The court in City of Elizabeth also explained why there is a limited grace period for filing a patent application and why, outside of the experimental use exception, the grace period is not extendable. The goal of the patent system is to encourage disclosure of inventions so that technology can advance. The patent system achieves this goal by providing, in return for inventive disclosure, an exclusive monopoly for a limited amount of time. A patent’s expiration date is affected by the application filing date, i.e., any delay in filing a patent application will result in a later expiration date for the resulting patent. If, however, an invention is being sold or publicly used, and the inventor delays to file his patent application, then the inventor is unfairly extending the date by which the patent expires—his monopoly is ending later than the patent statutes intended.
The court explained how the limited monopoly provided by the patent system must be balanced against the inventor’s need to complete his invention: “It is sometimes said that an inventor acquires an undue advantage over the public by delaying to take out a patent, inasmuch as he thereby preserves the monopoly to himself for a longer period than is allowed by the policy of the law; but this cannot be said with justice when the delay is occasioned by a bona fide effort to bring his invention to perfection.”
Another well-known case that deals with the experimental use exception is Pfaff v. Wells Electronics, 525 U.S. 55 (1998). Pfaff cites extensively from City of Elizabeth, and quotes the above paragraph in its entirety.
Pfaff further explains when the one-year grace period begins: “First, the product must be the subject of a commercial offer for sale. … Second, the invention must be ready for patenting. That condition may be satisfied in at least two ways: by proof of reduction to practice before the critical date; or by proof that prior to the critical date the inventor had prepared drawings or other descriptions of the invention that were sufficiently specific to enable a person skilled in the art to practice the invention.”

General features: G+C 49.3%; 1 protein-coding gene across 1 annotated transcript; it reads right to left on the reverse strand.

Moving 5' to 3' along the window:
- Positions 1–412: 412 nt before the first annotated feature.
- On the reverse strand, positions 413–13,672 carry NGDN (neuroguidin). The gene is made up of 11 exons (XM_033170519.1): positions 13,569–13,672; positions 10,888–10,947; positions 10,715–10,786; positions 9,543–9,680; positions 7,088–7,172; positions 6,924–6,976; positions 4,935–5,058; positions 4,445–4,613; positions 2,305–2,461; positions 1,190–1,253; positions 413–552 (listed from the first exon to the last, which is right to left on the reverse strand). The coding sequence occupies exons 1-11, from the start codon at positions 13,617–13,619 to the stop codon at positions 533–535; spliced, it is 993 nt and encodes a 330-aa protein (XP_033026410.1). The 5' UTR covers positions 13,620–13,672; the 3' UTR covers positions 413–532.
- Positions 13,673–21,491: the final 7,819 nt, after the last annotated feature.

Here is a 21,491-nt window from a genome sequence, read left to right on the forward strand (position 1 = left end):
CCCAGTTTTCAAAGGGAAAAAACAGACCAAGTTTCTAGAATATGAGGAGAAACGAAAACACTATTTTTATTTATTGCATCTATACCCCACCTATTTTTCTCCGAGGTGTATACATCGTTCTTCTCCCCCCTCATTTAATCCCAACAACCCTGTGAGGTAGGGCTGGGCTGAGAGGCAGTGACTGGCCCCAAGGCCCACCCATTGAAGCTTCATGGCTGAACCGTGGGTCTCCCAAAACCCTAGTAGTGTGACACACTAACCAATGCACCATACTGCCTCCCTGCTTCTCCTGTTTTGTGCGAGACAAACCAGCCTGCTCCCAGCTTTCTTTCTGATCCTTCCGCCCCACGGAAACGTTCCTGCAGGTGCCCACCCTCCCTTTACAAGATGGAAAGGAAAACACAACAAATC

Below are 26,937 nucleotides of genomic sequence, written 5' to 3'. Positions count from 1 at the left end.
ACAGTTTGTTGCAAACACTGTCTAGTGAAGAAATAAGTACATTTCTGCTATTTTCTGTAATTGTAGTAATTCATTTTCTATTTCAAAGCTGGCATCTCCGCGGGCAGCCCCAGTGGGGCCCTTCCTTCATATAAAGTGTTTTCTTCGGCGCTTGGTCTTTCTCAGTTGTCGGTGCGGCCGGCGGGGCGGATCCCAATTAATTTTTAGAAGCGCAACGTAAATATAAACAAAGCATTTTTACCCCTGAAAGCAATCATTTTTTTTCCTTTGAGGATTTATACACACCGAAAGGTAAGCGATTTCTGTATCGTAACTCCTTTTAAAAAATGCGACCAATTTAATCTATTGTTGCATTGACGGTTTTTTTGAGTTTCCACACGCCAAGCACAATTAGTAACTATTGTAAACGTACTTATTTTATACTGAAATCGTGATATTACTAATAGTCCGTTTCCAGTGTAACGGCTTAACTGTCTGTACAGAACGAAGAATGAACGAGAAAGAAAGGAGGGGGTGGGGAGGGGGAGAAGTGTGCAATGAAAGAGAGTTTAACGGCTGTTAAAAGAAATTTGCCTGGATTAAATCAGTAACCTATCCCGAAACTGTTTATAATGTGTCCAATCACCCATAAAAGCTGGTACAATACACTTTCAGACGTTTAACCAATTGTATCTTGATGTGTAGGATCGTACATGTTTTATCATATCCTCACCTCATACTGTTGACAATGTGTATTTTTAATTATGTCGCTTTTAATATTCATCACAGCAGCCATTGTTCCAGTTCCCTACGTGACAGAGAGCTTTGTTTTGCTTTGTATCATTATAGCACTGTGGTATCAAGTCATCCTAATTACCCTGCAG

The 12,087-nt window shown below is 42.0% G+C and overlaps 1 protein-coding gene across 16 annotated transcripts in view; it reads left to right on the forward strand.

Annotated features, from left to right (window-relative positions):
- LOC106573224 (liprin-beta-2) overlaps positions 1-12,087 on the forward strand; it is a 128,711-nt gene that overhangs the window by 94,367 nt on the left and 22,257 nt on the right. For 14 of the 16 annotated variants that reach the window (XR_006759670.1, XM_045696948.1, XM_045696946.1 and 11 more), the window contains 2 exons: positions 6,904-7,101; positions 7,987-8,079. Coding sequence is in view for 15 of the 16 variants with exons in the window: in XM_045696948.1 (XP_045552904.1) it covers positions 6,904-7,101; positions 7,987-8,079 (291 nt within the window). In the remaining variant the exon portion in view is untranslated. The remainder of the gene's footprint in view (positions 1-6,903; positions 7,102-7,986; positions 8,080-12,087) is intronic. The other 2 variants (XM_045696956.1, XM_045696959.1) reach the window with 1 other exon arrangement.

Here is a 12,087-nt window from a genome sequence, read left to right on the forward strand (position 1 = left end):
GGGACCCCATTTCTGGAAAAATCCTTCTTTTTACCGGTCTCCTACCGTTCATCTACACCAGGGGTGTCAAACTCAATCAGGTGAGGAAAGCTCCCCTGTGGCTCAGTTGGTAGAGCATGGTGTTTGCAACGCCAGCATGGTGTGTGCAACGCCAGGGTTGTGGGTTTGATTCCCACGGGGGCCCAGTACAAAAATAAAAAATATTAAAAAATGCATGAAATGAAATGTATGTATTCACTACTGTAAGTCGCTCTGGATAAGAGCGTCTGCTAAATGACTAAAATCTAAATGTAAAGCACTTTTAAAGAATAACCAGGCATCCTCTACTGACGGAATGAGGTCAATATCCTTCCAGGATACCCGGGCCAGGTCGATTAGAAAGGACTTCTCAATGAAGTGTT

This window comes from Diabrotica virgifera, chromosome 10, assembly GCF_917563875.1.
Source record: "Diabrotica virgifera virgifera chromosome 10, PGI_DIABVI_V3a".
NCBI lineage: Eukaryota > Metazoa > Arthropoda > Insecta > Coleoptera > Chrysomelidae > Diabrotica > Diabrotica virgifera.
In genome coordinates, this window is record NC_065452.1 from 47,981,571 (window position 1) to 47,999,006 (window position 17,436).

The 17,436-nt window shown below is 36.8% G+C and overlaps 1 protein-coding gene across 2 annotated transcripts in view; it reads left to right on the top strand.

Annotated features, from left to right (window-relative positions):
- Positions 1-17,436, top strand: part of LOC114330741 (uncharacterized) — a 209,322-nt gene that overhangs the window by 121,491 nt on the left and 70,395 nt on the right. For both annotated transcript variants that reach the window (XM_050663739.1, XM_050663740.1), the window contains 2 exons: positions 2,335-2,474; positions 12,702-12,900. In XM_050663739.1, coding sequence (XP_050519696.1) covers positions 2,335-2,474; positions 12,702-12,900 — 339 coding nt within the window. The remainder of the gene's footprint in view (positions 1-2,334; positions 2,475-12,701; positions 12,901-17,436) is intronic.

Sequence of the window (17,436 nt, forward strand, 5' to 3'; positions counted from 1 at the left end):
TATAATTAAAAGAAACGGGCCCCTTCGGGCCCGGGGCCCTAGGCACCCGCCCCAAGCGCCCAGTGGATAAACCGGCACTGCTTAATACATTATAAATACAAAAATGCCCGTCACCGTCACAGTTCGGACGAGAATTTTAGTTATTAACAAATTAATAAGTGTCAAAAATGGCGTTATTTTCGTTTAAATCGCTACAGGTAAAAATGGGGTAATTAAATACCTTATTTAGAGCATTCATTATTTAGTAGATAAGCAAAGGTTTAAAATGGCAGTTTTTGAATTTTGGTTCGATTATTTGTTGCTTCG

Returning to The Medicines Co., a three-judge panel of the Federal Circuit determined that the sale of three batches of Angiomax by a drug manufacturer to The Medicines Co. constituted a “commercial sale” outside of the one-year grace period. Furthermore, the panel concluded that the sale of Angiomax did not fall under the experimental use exception because “the batches [of Angiomax] sold satisfied the claim limitations [of The Medicines Co.’s patent].”
On Nov. 13, 2015, the Federal Circuit granted a petition for panel rehearing and rehearing en banc. The parties are required to submit briefs answering the question of whether the sale of Angiomax to The Medicines Co. by its supplier was a commercial sale (triggering the one-year grace period) or an experimental use (and thus a permissible experimental use exception outside of the one-year grace period). Furthermore, despite the fact that a sale (from the drug manufacturer to The Medicines Co.) had occurred, is this a “sale” that starts the one-year grace period for filing a patent application? The parties are required to submit briefs addressing that issue as well.
On Jan. 11, Hospira filed a brief and argued that the “sale” of the three batches of Angiomax by the drug manufacturer started the one-year grace period, and as a result, the patents at issue were invalid.
On Jan. 19, the American Intellectual Property Law Association filed an amicus brief. The post-Pfaff cases, the brief explained, “lack clarity on what constitutes a patent-defeating commercial offer for sale.” Furthermore, the brief stated, “The application of the on-sale bar should not turn on whether inventors need to or choose to commercially contract with third parties to develop or produce their inventions.”
“All life is an experiment. The more experiments you make the better,” Ralph Waldo Emerson said. Whether an “experiment” occurred in this controversy may be key to how it will be decided.
– by Lawrence E. Ashery